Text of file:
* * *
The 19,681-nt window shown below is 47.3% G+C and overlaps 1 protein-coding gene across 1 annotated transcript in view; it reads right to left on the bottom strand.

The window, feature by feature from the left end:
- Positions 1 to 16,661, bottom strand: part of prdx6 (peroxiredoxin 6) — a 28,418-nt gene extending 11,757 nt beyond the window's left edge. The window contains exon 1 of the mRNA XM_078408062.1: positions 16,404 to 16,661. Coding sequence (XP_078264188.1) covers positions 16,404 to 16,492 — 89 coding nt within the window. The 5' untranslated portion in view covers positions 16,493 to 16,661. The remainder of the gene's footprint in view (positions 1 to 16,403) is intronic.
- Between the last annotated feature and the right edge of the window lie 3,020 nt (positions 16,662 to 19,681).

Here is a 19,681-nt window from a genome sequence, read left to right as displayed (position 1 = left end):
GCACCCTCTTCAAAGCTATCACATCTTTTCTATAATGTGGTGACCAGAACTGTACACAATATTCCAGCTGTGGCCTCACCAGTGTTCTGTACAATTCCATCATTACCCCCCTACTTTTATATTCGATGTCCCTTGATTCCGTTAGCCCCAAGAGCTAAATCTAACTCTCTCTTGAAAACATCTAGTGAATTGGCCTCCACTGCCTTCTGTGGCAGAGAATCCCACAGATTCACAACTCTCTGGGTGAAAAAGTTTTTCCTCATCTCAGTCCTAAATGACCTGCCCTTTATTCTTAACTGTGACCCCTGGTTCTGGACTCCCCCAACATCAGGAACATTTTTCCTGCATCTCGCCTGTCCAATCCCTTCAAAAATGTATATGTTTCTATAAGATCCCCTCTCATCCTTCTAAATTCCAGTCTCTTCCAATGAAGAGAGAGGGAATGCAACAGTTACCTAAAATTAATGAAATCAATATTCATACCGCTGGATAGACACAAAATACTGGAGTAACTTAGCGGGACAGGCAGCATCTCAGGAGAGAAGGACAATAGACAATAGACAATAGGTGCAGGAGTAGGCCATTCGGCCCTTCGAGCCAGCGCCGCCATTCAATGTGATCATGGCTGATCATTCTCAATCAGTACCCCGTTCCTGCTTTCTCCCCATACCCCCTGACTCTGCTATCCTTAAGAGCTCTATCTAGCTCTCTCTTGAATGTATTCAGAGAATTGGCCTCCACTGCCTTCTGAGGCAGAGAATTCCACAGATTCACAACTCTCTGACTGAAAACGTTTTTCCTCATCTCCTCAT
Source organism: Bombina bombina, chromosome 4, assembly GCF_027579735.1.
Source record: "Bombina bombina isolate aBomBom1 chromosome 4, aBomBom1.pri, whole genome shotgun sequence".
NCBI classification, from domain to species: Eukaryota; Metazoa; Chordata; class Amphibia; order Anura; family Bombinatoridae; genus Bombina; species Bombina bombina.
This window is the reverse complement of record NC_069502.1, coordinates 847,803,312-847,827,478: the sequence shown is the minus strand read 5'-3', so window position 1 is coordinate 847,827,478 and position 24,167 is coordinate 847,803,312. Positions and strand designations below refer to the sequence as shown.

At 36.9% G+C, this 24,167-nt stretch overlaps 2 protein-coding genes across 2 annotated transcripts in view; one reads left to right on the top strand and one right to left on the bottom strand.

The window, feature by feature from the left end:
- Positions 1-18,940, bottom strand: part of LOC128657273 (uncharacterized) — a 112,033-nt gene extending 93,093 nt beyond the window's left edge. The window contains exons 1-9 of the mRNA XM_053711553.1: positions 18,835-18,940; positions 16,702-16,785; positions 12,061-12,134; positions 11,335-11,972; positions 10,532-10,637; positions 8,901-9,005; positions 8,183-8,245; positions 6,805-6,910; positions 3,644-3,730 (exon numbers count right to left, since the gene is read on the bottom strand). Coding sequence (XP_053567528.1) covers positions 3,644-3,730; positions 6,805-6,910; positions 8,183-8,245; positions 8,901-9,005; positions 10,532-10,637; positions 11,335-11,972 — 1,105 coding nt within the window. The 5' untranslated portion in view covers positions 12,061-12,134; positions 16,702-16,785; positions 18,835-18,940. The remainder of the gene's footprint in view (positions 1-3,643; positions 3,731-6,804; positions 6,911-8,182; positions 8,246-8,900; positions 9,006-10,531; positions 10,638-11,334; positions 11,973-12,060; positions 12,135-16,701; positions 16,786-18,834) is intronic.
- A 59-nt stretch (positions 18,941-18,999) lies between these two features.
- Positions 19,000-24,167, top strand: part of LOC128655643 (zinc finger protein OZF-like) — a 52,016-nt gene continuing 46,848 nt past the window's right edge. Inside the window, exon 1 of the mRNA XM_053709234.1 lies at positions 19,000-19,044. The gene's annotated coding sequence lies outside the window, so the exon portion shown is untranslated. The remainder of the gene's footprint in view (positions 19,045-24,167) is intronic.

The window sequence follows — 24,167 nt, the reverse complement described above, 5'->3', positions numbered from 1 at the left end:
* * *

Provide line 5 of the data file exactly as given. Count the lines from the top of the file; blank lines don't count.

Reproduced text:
Here is a 19,681-nt window from a genome sequence, read left to right as displayed (position 1 = left end):